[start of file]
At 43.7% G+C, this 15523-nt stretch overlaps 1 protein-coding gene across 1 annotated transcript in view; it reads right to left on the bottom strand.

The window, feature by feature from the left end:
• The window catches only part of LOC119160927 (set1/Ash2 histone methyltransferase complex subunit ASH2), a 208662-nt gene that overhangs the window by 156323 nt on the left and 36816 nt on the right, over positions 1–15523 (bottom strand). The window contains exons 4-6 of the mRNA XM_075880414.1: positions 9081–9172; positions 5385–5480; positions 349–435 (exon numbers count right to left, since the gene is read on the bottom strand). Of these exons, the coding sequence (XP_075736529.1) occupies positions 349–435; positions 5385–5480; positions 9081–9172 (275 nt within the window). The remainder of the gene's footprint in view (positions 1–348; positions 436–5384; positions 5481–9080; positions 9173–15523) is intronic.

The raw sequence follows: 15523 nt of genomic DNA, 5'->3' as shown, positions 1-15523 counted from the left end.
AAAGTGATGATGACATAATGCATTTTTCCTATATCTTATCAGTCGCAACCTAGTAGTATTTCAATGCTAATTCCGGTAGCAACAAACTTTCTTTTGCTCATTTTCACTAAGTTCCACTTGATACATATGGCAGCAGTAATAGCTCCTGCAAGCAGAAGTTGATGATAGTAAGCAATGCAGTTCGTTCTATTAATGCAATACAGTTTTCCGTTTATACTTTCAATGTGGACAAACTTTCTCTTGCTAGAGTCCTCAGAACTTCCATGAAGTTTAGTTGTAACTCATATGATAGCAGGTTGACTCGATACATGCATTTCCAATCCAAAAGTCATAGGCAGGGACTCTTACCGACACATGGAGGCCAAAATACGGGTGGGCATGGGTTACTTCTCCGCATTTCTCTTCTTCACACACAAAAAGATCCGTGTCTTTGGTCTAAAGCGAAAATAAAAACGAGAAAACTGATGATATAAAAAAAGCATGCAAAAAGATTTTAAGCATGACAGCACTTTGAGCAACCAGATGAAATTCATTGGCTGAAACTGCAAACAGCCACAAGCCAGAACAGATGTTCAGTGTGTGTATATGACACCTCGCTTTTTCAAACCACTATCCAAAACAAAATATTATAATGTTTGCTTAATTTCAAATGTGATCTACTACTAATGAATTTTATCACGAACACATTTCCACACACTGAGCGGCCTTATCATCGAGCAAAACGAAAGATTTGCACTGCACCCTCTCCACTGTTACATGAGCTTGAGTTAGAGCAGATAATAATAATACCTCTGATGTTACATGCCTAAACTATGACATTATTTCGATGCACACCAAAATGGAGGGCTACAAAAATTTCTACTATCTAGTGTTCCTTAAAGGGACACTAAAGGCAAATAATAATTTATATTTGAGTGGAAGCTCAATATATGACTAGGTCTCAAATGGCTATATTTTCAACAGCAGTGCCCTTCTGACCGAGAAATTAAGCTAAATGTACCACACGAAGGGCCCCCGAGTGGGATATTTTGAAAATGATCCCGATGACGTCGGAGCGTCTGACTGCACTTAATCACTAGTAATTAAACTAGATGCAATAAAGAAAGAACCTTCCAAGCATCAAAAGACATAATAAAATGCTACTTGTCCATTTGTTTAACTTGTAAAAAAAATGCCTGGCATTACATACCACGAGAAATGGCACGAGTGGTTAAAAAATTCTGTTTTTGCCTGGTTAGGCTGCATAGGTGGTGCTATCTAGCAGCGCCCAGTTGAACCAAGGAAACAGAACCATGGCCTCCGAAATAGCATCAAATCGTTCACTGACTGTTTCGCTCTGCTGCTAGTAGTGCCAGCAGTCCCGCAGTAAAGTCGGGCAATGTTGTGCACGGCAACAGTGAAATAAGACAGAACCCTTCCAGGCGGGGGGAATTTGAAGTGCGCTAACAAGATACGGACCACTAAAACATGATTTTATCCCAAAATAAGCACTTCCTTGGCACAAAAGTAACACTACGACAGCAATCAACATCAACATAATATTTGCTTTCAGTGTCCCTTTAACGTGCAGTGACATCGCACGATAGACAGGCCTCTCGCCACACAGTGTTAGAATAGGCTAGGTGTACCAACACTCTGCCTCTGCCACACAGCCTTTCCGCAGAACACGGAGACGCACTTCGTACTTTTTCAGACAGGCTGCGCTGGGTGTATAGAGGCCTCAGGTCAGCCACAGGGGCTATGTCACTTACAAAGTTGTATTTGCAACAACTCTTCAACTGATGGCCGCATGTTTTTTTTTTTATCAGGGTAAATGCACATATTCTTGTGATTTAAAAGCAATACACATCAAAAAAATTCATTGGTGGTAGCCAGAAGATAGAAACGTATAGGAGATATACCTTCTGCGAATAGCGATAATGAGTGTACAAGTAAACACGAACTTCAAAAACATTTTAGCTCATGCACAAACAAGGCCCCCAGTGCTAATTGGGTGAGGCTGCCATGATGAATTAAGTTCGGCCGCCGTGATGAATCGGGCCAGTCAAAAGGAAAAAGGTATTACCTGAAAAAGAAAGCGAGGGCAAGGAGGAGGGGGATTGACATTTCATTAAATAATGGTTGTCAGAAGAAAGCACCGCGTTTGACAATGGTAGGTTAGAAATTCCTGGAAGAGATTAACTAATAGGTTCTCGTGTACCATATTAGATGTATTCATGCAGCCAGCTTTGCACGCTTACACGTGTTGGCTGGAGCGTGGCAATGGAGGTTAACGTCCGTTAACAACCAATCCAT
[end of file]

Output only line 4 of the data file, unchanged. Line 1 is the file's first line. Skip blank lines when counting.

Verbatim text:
The raw sequence follows: 15523 nt of genomic DNA, 5'->3' as shown, positions 1-15523 counted from the left end.